Nothing Else, by Louise Beech – book review

This review is later than I said it’d be and I’m blaming the writer. I thought I knew what to expect from a Louise Beech novel: exquisitely observed ordinary people in slightly magical surroundings, overcoming life’s twists with a wand of humanity dipped in stardust. And you’d better bring your hanky just in case some of that stardust gets in your eye. Nothing Else brings all of that. It brings some other stuff too, though, and it might take longer than you’d think to get to the end.

Front cover of Nothing Else by Louise Beech

Heather and Harriet are sisters, having been brought up in the streets of industrial Hull. In the 1980s, they were separated after being placed in care following the death of their parents. They do not know what has happened to each other and Heather doesn’t even know if Harriet is alive now (the ‘now’ in the book is, like, now). When they were children, they retreated from the reality of violence, committed on their mother by their dad, by playing the piano at which they were clearly gifted.

The first half of the book is very slow going. By that I mean that I had to step away from it quite often. It’s told from Heather’s point of view. She has never forgotten her younger sister and her memories are embedded in the music that she plays as a teacher and performer. Eventually, she decides to escape and takes a job performing on a cruise. She has asked for her care records, in an attempt to finally discover what has happened to Harriet, and she reads these as she is playing her way from Southampton to New York. Through the care records, the horror of life in that Hull house is slowly revealed. You never quite know what is going to set Robert (dad) off. The violence is (mainly) low level and its power is in its threat, constant and overwhelming. There is love, too, from mother Annie and teacher Mr Hibbert, and between the two sisters. And there is music: melody, memory and rhythm. But there is a revelation that shocks even Heather.

Although I stepped away from time to time to delay hearing of Robert’s abusive antics, I kept coming back to see what triumph might entail. We want happiness for Heather. Now the table of contents at the beginning of the novel indicates that there will be chapters from Harriet’s point of view and so even if Heather doesn’t know that Harriet has survived, we suspect it. And we want happiness for Harriet, too. Beech has made us want the best for them, and if she doesn’t provide it, we’ll fight on their behalf. A wholly improbable turn of events has them back in contact, but a novel has to give us a bit more than a reconciliation: there must be new hurdles to overcome. Such new hurdles cannot be insurmountable – that would be cruel – but nor can they be easily glossed over. Beech understands this and brings things to a conclusion that earns our commitment to Heather, Harriet and minor characters.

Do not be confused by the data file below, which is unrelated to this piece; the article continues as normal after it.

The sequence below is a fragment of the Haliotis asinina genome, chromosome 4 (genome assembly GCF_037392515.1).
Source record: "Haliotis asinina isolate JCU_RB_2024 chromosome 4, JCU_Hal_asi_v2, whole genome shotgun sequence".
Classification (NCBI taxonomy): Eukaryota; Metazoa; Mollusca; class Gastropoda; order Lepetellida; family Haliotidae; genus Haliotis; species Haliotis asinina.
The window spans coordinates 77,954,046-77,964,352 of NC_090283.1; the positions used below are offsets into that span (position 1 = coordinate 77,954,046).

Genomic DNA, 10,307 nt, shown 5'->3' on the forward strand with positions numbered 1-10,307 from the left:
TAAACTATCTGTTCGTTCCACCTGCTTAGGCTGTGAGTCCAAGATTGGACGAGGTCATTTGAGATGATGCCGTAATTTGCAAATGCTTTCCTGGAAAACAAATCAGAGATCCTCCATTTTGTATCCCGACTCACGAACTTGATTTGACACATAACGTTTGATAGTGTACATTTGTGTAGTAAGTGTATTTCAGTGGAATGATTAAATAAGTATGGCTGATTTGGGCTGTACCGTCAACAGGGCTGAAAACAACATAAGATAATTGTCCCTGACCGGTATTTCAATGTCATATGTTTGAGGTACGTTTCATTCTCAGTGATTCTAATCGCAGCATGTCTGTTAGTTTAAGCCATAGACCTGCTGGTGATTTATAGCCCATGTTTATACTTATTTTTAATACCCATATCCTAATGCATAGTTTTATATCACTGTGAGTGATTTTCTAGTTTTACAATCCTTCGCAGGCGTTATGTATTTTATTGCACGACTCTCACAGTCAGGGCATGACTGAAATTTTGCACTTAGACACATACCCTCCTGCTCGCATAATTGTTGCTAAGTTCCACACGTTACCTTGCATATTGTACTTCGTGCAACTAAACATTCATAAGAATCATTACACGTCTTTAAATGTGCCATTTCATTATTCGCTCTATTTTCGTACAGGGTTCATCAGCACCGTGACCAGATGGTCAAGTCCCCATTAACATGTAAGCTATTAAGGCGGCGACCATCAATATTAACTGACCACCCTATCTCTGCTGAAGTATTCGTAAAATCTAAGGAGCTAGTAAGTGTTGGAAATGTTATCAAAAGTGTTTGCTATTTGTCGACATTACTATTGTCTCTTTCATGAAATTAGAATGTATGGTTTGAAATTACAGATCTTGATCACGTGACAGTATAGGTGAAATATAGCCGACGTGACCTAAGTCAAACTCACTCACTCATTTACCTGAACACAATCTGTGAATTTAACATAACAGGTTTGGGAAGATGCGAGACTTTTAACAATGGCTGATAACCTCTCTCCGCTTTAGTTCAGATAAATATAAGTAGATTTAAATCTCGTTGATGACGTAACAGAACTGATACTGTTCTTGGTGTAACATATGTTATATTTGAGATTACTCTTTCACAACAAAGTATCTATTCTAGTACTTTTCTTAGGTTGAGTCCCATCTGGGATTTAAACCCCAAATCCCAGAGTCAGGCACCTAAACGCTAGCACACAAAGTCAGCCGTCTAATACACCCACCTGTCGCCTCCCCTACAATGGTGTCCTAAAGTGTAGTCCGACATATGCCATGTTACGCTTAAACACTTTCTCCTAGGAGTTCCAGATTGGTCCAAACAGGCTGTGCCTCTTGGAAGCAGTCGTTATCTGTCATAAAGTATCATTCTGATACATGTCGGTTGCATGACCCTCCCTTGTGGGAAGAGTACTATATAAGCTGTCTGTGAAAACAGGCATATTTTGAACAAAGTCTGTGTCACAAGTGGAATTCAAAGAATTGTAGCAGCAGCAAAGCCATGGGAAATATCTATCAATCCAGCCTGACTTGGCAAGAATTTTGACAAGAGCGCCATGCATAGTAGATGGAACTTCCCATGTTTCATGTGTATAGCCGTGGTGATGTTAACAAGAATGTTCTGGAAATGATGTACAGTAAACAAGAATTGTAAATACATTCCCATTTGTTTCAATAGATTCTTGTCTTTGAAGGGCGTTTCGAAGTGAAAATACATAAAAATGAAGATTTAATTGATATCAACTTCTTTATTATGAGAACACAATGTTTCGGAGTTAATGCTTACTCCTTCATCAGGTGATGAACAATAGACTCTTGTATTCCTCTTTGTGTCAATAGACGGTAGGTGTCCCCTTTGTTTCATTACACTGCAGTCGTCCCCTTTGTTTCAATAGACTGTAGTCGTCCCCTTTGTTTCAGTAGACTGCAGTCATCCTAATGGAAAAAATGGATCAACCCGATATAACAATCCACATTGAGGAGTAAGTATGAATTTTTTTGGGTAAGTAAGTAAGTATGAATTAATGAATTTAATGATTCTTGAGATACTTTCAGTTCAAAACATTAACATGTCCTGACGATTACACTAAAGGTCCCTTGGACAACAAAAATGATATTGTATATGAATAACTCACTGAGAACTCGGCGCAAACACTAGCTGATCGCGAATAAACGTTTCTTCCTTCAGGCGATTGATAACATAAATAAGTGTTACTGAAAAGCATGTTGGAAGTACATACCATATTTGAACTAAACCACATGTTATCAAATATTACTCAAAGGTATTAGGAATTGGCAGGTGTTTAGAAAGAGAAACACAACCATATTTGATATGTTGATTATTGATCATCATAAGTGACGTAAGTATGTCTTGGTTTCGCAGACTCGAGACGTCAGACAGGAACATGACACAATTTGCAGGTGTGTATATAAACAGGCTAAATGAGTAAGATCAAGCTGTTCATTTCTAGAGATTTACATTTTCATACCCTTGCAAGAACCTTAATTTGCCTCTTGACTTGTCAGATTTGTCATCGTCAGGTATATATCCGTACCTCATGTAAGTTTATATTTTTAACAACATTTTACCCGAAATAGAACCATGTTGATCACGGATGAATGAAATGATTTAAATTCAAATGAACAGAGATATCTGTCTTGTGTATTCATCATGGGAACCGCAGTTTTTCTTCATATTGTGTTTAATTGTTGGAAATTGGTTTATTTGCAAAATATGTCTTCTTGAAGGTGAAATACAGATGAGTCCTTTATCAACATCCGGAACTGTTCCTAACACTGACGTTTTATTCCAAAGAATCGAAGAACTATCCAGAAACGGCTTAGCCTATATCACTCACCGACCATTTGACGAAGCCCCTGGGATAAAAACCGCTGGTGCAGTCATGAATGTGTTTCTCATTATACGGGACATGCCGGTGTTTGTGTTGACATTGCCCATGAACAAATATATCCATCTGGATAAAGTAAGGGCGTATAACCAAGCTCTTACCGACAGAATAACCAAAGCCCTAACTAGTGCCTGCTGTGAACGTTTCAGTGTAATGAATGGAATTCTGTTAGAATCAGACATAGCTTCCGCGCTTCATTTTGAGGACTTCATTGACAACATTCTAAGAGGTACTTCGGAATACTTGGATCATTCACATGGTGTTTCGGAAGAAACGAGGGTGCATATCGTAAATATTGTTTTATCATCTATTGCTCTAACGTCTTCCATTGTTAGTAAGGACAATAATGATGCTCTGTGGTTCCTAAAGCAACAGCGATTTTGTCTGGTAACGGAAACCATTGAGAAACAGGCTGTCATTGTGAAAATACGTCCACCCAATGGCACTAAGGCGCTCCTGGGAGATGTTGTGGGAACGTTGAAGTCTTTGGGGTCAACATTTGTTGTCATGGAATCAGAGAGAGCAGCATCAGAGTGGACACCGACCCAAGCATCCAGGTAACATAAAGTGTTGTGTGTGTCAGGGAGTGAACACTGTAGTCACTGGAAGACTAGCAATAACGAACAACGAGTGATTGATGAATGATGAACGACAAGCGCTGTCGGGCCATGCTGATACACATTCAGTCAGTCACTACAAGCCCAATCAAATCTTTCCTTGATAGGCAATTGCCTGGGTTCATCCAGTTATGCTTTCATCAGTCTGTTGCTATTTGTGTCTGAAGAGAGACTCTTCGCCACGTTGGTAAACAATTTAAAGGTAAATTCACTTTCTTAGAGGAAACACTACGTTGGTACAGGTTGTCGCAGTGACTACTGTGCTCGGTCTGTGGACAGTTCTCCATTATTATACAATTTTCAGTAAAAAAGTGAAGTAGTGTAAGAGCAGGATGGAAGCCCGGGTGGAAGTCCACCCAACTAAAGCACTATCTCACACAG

This novel explores the role of forgiveness, healing, the bonds between sisters, helplessness, fear, coercion and control. (Phew!) But it also makes us think about the role of music in all these things. It is the music that kept the sisters together and protected them in childhood that indirectly brings them back together and which may make any reconciliation subsequently irrelevant. But for all that music is a special and celebrated form of endeavour, any form of human activity that involves skill and passion could suffice. The kindness of Mr Hibbert is up there with the genius of Chopin when it comes to the moments that can determine our lives. We mere mortals have the power to stir up that stardust. What a beautiful promise.

Thanks to Orenda Books for the review copy.

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